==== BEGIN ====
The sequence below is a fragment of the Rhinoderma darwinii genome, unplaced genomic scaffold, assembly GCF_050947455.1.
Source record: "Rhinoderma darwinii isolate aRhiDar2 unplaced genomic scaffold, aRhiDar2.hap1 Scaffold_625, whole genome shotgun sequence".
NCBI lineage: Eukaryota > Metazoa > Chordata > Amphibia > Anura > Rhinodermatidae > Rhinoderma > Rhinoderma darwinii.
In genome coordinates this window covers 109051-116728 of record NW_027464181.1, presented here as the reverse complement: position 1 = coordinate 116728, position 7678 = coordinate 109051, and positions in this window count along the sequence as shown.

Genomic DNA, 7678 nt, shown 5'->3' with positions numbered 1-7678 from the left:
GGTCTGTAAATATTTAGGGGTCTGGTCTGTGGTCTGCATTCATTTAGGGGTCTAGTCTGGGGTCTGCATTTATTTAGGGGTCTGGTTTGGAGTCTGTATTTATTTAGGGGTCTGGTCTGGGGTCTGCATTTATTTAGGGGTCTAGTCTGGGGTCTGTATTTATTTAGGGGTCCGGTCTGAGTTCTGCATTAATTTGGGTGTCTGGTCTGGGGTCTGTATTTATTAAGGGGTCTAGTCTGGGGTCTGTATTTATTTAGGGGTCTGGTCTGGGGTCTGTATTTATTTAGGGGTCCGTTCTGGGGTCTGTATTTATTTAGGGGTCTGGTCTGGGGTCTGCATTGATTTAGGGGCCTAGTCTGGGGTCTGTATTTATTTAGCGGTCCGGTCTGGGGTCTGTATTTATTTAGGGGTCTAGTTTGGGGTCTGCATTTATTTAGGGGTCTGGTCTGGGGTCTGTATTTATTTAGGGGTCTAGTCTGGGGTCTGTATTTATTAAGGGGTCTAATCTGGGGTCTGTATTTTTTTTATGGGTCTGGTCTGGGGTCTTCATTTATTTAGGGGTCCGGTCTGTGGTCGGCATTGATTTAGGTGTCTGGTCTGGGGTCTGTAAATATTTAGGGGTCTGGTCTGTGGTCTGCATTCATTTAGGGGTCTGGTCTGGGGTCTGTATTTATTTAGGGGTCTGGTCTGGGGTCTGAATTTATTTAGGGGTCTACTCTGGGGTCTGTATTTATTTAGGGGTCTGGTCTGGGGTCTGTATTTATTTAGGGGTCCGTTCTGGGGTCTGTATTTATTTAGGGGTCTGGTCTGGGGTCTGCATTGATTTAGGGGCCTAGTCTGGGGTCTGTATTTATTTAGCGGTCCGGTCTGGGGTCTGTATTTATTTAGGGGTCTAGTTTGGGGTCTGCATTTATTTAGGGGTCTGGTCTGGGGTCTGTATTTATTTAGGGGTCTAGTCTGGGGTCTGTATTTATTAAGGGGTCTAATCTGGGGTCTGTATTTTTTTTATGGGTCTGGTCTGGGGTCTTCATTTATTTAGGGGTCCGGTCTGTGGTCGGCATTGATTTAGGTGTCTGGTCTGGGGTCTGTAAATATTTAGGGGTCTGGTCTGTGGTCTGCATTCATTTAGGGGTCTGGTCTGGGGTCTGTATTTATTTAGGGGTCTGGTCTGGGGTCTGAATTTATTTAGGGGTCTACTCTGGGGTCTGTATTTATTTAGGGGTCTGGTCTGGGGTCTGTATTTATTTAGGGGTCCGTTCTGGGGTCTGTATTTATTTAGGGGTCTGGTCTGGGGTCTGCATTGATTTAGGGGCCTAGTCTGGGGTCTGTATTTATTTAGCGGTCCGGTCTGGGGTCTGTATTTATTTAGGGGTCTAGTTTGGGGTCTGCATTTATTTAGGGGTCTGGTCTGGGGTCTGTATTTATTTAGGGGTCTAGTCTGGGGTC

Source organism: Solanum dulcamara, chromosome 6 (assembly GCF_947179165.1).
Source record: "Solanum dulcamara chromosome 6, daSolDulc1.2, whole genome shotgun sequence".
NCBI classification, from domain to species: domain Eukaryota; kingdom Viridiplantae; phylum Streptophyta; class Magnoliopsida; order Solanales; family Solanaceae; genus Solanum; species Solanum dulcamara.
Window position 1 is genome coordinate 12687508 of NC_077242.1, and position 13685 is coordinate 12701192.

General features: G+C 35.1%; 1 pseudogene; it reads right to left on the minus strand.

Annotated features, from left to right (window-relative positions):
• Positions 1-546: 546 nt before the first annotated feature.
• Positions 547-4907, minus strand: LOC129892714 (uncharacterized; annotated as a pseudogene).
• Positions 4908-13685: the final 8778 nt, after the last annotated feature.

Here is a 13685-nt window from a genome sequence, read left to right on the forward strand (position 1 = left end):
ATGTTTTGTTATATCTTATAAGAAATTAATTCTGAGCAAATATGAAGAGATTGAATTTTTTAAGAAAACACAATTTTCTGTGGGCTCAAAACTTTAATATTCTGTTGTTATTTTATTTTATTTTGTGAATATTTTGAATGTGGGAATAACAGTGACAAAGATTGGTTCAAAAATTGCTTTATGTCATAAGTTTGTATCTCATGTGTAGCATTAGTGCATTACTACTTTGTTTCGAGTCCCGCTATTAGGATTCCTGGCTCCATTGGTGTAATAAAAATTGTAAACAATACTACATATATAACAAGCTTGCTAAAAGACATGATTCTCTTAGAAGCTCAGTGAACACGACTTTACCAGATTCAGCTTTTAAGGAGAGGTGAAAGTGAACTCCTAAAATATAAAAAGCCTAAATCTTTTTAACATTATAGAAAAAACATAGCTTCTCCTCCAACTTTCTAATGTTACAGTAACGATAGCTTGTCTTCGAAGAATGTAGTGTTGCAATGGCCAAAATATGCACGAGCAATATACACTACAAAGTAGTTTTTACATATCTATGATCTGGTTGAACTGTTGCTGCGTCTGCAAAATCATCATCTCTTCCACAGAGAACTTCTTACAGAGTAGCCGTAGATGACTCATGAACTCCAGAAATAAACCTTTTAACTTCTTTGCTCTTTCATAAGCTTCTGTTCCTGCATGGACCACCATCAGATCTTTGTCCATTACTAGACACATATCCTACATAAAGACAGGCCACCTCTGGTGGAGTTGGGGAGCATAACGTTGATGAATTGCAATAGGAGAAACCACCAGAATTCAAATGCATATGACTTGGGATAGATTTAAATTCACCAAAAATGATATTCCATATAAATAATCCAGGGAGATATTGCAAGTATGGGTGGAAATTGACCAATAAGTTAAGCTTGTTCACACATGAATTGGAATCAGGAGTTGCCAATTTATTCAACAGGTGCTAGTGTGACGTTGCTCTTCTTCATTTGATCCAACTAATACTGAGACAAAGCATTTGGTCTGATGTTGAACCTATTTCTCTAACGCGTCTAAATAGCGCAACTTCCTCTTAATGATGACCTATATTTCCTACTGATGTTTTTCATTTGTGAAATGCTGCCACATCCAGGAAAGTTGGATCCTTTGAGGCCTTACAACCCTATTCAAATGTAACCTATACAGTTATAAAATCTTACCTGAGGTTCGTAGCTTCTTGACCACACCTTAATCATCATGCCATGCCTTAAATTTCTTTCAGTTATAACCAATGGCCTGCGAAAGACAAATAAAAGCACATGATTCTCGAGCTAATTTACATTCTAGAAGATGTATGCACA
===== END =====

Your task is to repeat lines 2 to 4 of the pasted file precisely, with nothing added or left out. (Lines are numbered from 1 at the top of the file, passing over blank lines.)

Source record: "Rhinoderma darwinii isolate aRhiDar2 unplaced genomic scaffold, aRhiDar2.hap1 Scaffold_625, whole genome shotgun sequence".
NCBI lineage: Eukaryota > Metazoa > Chordata > Amphibia > Anura > Rhinodermatidae > Rhinoderma > Rhinoderma darwinii.
In genome coordinates this window covers 109051-116728 of record NW_027464181.1, presented here as the reverse complement: position 1 = coordinate 116728, position 7678 = coordinate 109051, and positions in this window count along the sequence as shown.